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Investigation uncovers $1.1 billion of unpaid life insurance benefits

Life Insurance and Annuities
by Dave Palmer
Investigation uncovers $1.1 billion of unpaid life insurance benefits
Investigation uncovers $1.1 billion of unpaid life insurance benefits

Regulatory efforts on the part of numerous agencies at both the state and federal levels in the last few years have focused particularly on various parts of the insurance industry, and just such an initiative in New York recently resulted in a number of life insurance companies having to turn over more than $1.1 billion in unclaimed life insurance benefits.

A massive amount of unpaid or unclaimed benefits for more than 100,000 people across the country recently turned up as a result of New York's ongoing efforts to help consumers nationwide collect insurance benefits they should have received in the past, according to a report from the state's Department of Financial Services.

Benjamin Lawsky, the New York Superintendent of Financial Services, praised the insurance industry for working with the agency in assisting in the investigation, which could come as a boon to many consumers across the country. Similarly, Gov. Andrew Cuomo noted that the discovery would be a boon for thousands nationwide.

"As a result of this aggressive investigation, we have recovered hundreds of millions of dollars in life insurance benefits for thousands of families across the nation - including more than 25,000 New Yorkers," Cuomo said. "Going forward, we will continue these efforts to ensure consumers get every single penny they are entitled to."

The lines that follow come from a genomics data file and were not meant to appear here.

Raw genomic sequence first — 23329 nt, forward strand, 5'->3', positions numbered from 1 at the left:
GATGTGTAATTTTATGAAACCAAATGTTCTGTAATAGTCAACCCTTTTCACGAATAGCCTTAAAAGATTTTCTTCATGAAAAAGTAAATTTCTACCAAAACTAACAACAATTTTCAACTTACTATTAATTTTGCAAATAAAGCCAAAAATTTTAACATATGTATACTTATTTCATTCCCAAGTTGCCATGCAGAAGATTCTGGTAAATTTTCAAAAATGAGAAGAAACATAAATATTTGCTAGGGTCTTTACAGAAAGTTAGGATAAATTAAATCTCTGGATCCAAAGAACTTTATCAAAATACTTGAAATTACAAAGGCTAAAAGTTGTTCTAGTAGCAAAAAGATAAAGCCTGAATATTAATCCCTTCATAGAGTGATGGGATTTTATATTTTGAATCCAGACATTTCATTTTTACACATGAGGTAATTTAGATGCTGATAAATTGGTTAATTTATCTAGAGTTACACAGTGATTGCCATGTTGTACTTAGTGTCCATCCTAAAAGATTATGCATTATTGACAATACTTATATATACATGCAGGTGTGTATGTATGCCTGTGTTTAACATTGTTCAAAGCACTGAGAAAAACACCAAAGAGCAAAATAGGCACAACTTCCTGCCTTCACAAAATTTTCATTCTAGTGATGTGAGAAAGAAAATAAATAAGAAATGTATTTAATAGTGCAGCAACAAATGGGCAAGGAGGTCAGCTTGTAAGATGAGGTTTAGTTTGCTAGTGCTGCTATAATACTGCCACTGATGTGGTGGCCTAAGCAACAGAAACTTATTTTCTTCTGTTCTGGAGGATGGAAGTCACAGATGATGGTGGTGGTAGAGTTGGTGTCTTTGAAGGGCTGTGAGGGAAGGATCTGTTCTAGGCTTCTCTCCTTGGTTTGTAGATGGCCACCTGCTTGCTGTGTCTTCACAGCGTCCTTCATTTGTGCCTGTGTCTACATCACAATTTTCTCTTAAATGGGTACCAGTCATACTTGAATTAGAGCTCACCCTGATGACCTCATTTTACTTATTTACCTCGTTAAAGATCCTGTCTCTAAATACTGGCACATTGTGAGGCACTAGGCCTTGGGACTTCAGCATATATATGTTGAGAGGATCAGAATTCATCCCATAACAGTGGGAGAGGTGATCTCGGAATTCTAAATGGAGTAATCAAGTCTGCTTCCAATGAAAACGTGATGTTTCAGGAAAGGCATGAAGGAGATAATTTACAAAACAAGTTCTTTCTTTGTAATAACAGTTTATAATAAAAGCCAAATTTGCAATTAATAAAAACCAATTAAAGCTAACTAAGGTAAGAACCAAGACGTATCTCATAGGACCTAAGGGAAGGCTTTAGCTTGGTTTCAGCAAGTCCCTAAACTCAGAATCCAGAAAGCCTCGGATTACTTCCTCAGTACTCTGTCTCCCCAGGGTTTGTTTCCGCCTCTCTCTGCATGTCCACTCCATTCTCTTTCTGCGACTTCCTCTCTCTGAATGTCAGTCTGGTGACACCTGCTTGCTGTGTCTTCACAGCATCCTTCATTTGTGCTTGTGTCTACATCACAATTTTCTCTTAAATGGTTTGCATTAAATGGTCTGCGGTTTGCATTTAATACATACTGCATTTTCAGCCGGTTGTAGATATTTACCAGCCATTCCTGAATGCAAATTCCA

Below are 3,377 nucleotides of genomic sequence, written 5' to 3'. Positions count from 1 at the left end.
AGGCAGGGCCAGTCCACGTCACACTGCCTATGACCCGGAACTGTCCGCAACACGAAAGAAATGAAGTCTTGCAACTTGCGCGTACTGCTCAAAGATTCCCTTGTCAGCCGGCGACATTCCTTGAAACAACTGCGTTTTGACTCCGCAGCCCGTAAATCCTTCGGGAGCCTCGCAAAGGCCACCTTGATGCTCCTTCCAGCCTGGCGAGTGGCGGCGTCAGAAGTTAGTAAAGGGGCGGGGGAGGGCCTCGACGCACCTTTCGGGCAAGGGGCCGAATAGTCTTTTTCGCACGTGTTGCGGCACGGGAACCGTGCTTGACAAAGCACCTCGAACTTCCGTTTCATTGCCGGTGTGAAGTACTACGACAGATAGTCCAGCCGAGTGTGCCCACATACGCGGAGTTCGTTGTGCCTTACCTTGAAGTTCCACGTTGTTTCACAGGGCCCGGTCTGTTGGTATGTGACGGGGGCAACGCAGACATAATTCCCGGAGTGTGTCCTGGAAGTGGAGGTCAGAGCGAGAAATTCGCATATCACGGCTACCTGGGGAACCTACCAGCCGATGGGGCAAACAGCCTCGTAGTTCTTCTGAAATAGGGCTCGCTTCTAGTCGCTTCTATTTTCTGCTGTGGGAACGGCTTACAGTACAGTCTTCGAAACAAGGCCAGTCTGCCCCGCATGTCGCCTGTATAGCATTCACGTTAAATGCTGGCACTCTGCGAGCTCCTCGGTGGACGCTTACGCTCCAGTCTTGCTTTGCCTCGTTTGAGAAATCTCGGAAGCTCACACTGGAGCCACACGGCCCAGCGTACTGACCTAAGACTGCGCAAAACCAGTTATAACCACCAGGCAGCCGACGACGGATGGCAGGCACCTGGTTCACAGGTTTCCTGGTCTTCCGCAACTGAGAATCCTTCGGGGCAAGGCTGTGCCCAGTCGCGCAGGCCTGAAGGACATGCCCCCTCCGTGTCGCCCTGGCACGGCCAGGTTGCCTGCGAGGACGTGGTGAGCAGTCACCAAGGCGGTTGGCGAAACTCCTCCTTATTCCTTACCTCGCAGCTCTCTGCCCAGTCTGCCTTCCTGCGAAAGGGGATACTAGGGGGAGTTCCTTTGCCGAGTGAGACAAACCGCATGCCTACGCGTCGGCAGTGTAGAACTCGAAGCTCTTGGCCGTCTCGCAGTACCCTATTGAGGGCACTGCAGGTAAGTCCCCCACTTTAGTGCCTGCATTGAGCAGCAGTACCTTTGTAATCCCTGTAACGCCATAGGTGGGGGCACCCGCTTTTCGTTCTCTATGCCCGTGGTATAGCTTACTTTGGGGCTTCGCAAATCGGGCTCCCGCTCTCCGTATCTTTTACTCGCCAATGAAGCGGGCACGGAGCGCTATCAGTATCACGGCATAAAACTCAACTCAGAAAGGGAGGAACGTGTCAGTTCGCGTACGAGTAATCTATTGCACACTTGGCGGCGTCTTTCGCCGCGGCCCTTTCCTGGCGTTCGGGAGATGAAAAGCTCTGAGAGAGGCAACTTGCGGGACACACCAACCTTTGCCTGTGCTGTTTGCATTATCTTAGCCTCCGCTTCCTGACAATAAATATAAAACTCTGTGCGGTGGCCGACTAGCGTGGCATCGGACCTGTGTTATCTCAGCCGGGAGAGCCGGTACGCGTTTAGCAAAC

The reason there may have been so much in the way of unpaid life insurance benefits is that insurance companies were not necessarily always using Social Security Administration lists of recent deaths to confirm that any of the deceased were policyholders, the report said. However, these lists were often checked when it came to payments on annuities, so that these could be discontinued as soon as the recipient passed away.

Of the $1.1 billion discovered by the investigation, about $812 million was specifically for direct payments made to some 113,000 people across the country, with an additional $339 million set aside for situations in which beneficiaries could not be found right away, the report said. The latter type of money will be moved to "escheatment," meaning that states will take it from the insurance companies until a beneficiary can be located.

Life insurance and annuity issuers may want to take a more proactive approach of using SSA death lists to better safeguard themselves against the possibility that they'll run afoul of state or federal regulatory agencies as a result of this kind of issue.

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